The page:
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Identification of SFBB-Containing Canonical and Noncanonical SCF Complexes in Pollen of Apple (Malus × domestica)

Identification of SFBB-Containing Canonical and Noncanonical SCF Complexes in Pollen of Apple (Malus × domestica)

  • Mai F. Minamikawa, 
  • Ruriko Koyano, 
  • Shinji Kikuchi, 
  • Takato Koba, 
  • Hidenori Sassa
PLOS
x

Abstract

Gametophytic self-incompatibility (GSI) of Rosaceae, Solanaceae and Plantaginaceae is controlled by a single polymorphic S locus. The S locus contains at least two genes, S-RNase and F-box protein encoding gene SLF/SFB/SFBB that control pistil and pollen specificity, respectively. Generally, the F-box protein forms an E3 ligase complex, SCF complex with Skp1, Cullin1 (CUL1) and Rbx1, however, in Petunia inflata, SBP1 (S-RNase binding protein1) was reported to play the role of Skp1 and Rbx1, and form an SCFSLF-like complex for ubiquitination of non-self S-RNases. On the other hand, in Petunia hybrida and Petunia inflata of Solanaceae, Prunus avium and Pyrus bretschneideri of Rosaceae, SSK1 (SLF-interacting Skp1-like protein1) is considered to form the SCFSLF/SFB complex. Here, we isolated pollen-expressed apple homologs of SSK1 and CUL1, and named MdSSK1, MdCUL1A and MdCUL1B. MdSSK1 was preferentially expressed in pollen, but weakly in other organs analyzed, while, MdCUL1A and MdCUL1B were almost equally expressed in all the organs analyzed. MdSSK1 transcript abundance was significantly (>100 times) higher than that of MdSBP1. In vitro binding assays showed that MdSSK1 and MdSBP1 interacted with MdSFBB1-S9 and MdCUL1, and MdSFBB1-S9 interacted more strongly with MdSSK1 than with MdSBP1. The results suggest that both MdSSK1-containing SCFSFBB1 and MdSBP1-containing SCFSFBB1-like complexes function in pollen of apple, and the former plays a major role.

Introduction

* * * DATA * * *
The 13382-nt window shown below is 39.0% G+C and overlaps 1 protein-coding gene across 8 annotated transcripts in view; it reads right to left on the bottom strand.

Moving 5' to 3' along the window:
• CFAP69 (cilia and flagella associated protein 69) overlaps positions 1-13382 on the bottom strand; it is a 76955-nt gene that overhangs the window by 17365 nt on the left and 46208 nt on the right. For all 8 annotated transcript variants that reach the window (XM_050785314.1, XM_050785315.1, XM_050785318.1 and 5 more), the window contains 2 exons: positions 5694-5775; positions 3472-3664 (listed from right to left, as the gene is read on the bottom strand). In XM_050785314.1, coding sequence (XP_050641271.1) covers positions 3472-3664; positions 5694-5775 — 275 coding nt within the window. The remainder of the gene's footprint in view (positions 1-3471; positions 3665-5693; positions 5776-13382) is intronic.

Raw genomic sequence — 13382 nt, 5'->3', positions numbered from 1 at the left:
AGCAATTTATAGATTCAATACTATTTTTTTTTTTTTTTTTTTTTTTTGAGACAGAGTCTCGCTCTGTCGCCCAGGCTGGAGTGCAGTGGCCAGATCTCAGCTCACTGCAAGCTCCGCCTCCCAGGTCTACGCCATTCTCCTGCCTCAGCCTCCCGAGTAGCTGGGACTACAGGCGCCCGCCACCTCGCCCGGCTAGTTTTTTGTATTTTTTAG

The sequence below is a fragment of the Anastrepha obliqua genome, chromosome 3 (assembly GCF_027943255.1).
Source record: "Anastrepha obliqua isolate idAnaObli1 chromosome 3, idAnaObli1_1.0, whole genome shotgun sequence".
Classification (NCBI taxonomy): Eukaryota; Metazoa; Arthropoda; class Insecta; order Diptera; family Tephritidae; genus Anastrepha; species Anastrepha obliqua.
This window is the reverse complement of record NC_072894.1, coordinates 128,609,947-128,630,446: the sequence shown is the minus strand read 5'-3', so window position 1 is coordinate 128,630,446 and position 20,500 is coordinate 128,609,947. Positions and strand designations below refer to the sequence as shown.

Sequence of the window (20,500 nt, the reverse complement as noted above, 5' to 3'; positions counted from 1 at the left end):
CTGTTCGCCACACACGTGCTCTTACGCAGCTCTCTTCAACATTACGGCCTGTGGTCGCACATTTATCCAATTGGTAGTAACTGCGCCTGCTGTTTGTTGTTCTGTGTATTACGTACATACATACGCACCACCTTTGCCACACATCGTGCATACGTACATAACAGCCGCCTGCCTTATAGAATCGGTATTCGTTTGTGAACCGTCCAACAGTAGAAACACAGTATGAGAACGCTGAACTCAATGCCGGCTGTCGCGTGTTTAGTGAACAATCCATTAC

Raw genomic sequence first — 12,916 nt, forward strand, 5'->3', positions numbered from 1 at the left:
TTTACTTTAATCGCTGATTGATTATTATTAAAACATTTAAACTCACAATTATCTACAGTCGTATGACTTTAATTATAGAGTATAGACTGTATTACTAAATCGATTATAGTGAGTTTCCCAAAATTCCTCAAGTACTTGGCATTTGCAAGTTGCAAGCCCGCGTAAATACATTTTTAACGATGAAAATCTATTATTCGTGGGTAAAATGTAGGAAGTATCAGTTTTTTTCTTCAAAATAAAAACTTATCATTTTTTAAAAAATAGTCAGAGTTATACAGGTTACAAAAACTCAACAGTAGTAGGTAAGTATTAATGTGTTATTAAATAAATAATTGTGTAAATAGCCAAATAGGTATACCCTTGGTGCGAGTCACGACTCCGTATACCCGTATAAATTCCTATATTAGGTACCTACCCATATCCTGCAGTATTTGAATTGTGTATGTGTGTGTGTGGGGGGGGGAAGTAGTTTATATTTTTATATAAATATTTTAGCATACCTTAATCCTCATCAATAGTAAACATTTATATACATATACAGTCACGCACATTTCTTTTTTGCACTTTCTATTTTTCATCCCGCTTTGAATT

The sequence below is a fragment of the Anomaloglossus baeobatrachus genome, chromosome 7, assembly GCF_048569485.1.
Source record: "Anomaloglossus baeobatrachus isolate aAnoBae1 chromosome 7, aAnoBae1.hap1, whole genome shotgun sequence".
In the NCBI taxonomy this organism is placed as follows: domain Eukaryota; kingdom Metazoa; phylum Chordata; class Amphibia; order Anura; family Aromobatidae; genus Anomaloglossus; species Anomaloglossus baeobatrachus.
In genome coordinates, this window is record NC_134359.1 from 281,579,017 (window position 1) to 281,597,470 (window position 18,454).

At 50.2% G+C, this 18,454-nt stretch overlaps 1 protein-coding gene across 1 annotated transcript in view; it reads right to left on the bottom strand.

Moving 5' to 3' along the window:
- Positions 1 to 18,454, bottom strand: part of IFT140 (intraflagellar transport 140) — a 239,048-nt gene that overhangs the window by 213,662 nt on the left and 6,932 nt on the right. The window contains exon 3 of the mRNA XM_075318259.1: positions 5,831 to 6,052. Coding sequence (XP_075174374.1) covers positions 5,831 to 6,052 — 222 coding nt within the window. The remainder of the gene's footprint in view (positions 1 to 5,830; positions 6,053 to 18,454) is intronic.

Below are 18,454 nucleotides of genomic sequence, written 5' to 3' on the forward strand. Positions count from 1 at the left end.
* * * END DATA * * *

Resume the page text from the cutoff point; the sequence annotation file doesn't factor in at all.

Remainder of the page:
Self-incompatibility (SI) is a widespread genetic mechanism to prevent self-fertilization and promote outcrossing in angiosperms. In Rosaceae, Solanaceae and Plantaginaceae, gametophytic self-incompatibility (GSI) is controlled by a single S locus with multiple haplotypes. If the haploid pollen tube has an S haplotype in common with one of the two S haplotypes of the diploid pistil, the pollen tube is recognized as self and rejected [1]. The S haplotype contains at least two genes, S-RNase and F-box protein encoding gene SLF/SFB/SFBB that control pistil and pollen specificity, respectively [2][9]. S-RNase is considered to play a role in rejecting self-pollen by acting as a cytotoxin [10][12]. The pollen-part recognition factor F-box gene has been considered to be a single-copy gene in each S haplotype for a long time, however, in the tribe Pyreae of Rosaceae, i.e., apple (Malus × domestica) and Japanese pear (Pyrus pyrifolia), two or three F-box genes, SFBBs (S locus F-box brothers), were implicated in pollen-part specificity because they show S haplotype-specific polymorphisms, linkage to the S locus and pollen-specific expression [13]. Subsequently, many more SFBBs located at the S locus region were identified in apple and pears [14][17]. In Petunia of Solanaceae, multiple F-box genes called SLFs are also involved in self/non-self discrimination of SI. Each type of SLF within an S haplotype interacted with a subset of non-self S-RNases to ubiquitinate them for degradation. Based on these findings, a ‘collaborative non-self recognition system by multiple factors’ model was proposed [18]. GSI of Japanese pear (Pyrus pyrifolia) is also considered to fit with the system like Petunia [16], [19]. On the other hand, in Prunus of Rosaceae, a single F-box gene called SFB was reported as a pollen S candidate, and a ‘self recognition model’ by a single factor was proposed [6], [16], [20], [21].